Summary: We need to treat others the way we want to be treated
Matt. 7:12-Therefore, whatever you want men to do to you, do also to them, for this is the Law and the Prophets.
Living by the "Golden Rule" requires that we examine our own hearts.
II Corinthians 13:5 (quickview) -Examine yourselves as to whether you are in the faith. Test yourselves. Do you not know yourselves, that Jesus Christ is in you?—unless indeed you are disqualified.
Men-is used here but it includes all sexes, character, race, or religion. No one, whether friend or enemy, is excluded.
Do Also To Them-It requires action on our part, not just feelings. It is not enough to merely be sympathetic to or feel an interest in others.
THE LIST OF THINGS WE DESIRE:
To Demonstrate Love
To Be Shown Honor
To Be Forgiven
To Be Helped, When Needed!
To Be Truthful
To Be Loyal-No Backstabbers!
To Protect, From Things That Might Harm Us!
Earnestly Pray, Not As A Second Thought Into Their Prayer!
Be Courteous, Not Being Rude!
Now are we doing those things for others, if it doesn’t start in the house of God, then where does it start?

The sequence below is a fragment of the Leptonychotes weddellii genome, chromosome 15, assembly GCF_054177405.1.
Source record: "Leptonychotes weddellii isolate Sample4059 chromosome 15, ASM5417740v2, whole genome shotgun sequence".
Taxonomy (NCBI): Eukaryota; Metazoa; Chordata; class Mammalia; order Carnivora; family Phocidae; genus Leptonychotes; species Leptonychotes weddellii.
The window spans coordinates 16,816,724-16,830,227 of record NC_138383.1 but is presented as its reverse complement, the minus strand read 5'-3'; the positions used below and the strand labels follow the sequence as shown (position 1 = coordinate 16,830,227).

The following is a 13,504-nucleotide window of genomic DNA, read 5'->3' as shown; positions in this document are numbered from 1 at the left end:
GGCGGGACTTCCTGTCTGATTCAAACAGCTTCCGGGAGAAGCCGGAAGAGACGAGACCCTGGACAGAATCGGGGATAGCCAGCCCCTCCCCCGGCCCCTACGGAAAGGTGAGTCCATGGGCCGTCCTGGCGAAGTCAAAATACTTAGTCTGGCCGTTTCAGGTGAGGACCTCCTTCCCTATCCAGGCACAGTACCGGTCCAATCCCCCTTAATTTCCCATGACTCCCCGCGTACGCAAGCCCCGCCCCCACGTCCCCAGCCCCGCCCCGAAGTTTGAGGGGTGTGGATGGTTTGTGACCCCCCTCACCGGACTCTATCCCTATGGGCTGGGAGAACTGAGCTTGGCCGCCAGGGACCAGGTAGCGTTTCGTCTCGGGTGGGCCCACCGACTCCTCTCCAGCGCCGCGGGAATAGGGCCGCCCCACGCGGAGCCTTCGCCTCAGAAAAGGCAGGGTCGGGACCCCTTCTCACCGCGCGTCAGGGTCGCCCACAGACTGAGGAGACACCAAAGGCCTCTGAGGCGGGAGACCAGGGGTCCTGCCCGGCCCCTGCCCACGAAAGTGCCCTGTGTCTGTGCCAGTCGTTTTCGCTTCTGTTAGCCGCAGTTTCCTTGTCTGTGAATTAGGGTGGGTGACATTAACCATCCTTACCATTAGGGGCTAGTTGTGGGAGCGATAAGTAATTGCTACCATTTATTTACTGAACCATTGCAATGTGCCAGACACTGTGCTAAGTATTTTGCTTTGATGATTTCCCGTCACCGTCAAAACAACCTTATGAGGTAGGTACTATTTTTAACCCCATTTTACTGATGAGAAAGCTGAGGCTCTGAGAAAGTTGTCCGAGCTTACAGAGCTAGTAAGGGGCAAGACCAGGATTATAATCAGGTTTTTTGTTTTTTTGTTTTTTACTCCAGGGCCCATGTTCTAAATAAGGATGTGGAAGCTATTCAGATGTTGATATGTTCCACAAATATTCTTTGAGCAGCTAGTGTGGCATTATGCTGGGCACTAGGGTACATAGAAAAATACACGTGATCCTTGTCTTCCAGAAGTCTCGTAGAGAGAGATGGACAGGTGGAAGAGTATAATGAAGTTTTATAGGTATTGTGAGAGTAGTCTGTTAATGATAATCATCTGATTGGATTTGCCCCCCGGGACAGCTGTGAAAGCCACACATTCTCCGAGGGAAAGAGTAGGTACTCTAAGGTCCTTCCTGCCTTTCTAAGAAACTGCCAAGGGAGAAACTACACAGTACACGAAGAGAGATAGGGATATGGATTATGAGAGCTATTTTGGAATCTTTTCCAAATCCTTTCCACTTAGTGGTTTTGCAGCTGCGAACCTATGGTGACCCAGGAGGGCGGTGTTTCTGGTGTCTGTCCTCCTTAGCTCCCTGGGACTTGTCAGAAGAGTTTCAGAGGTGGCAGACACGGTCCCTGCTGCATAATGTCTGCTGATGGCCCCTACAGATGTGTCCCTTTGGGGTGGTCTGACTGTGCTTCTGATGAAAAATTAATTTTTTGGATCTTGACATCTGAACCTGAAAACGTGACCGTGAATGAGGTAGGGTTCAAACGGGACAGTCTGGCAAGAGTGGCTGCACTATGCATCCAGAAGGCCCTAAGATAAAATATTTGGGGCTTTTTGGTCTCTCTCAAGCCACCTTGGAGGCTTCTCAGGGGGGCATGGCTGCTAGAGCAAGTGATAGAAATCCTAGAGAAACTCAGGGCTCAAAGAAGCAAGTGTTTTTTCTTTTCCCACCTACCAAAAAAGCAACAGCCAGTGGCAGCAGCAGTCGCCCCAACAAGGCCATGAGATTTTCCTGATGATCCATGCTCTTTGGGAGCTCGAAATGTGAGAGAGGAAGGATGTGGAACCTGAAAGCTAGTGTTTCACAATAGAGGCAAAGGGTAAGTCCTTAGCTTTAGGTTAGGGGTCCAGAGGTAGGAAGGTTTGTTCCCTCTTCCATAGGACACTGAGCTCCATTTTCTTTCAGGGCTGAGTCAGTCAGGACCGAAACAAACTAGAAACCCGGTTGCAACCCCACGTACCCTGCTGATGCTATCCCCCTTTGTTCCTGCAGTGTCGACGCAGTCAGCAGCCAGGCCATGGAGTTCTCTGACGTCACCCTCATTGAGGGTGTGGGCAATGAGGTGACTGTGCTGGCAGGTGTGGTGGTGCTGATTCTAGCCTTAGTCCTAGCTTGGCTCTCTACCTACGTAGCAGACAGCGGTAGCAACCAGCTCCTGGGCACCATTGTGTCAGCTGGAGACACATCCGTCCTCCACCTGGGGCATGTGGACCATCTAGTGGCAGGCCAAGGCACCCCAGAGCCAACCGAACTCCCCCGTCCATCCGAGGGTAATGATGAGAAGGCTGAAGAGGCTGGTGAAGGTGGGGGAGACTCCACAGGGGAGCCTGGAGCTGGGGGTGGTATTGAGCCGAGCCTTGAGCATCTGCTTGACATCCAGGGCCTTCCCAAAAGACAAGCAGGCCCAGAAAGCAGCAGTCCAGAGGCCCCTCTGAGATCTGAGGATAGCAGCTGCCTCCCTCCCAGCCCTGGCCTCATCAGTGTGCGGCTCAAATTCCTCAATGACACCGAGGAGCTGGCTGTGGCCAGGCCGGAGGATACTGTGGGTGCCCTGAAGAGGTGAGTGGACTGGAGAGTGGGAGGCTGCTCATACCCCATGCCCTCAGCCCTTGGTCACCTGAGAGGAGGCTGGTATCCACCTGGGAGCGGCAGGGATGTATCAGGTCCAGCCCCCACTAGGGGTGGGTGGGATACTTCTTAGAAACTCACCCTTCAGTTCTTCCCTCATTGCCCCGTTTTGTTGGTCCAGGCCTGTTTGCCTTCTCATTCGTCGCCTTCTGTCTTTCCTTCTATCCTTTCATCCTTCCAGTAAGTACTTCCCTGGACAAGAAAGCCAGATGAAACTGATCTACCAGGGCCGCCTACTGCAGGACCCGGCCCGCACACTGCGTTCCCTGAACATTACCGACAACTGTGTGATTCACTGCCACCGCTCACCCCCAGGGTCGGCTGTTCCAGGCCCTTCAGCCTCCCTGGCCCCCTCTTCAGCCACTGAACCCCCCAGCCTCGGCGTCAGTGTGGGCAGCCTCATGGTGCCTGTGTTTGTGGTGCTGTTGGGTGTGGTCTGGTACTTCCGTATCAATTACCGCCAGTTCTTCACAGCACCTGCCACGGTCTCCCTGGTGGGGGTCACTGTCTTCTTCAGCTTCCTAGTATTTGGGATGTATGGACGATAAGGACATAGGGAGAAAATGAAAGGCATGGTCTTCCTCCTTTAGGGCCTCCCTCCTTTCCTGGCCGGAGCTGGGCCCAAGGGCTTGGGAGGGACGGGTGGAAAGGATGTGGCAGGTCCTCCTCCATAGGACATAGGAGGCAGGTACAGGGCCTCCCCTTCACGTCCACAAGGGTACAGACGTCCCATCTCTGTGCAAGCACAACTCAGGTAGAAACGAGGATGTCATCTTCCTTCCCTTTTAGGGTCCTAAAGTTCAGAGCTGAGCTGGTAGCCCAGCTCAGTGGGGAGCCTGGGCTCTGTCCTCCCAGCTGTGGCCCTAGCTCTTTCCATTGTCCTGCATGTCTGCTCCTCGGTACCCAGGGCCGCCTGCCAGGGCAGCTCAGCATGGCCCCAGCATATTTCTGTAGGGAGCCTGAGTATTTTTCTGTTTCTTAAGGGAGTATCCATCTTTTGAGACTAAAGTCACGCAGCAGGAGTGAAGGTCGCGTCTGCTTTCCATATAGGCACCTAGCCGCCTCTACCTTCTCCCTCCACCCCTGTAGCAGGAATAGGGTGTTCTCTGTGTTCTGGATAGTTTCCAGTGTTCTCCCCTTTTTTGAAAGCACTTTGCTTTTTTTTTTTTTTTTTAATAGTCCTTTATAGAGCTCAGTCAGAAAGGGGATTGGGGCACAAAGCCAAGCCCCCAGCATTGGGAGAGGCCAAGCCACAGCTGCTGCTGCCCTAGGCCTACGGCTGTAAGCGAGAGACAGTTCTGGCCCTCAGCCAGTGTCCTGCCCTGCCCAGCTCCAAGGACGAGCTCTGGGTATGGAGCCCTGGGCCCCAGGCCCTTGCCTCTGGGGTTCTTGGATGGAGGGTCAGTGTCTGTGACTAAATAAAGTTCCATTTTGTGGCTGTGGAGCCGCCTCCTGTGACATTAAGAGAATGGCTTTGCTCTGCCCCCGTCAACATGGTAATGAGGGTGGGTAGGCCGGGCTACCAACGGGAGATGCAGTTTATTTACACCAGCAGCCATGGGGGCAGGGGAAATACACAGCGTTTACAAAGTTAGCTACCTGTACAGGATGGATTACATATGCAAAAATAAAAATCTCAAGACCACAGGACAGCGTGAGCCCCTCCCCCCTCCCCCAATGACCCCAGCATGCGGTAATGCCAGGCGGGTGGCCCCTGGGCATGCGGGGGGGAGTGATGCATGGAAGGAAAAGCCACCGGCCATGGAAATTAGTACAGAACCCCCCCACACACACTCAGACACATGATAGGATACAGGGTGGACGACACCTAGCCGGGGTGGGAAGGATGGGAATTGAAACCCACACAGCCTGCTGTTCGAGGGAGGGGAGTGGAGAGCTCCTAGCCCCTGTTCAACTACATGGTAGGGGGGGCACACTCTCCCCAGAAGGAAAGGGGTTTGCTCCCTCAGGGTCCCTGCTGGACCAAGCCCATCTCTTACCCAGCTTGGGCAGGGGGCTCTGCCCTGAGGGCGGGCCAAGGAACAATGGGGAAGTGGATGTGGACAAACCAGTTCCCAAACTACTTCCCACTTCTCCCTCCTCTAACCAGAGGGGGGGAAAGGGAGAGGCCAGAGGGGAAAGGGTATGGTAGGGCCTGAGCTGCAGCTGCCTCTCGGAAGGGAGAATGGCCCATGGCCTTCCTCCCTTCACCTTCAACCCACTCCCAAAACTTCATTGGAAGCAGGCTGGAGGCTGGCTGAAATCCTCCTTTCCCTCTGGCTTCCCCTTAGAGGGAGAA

Those things that are our Pet Pees, we need to make sure that we aren’t behaving that way ourselves!
For this is the law and the prophets- Jesus’ words point out that the law demands a person to do these things, But His love (Inside The Believer) should cause a person to do these things anyway. THAT IT WOULD BE STANDARD PRACTICE!
Though this rule can be understood and remembered by the simplest mind, it contains more guidance than the sum total of every book ever written on the subject of morals.
When the first missionaries came to Alberta, Canada, they were savagely opposed by a young chief of the Cree Indians named Maskepetoon. But he responded to the gospel and accepted Christ. Shortly afterward, a member of the Blackfoot tribe killed his father. Maskepetoon rode into the village where the murderer lived and demanded that he be brought before him. Confronting the guilty man, he said, ’You have killed my father, so now you must be my father. You shall ride my best horse and wear my best clothes."
In utter amazement and remorse his enemy exclaimed, ’My son, now you have killed me!" He meant, of course, that the hate in his own heart had been completely erased by the forgiveness and kindness of the Indian chief.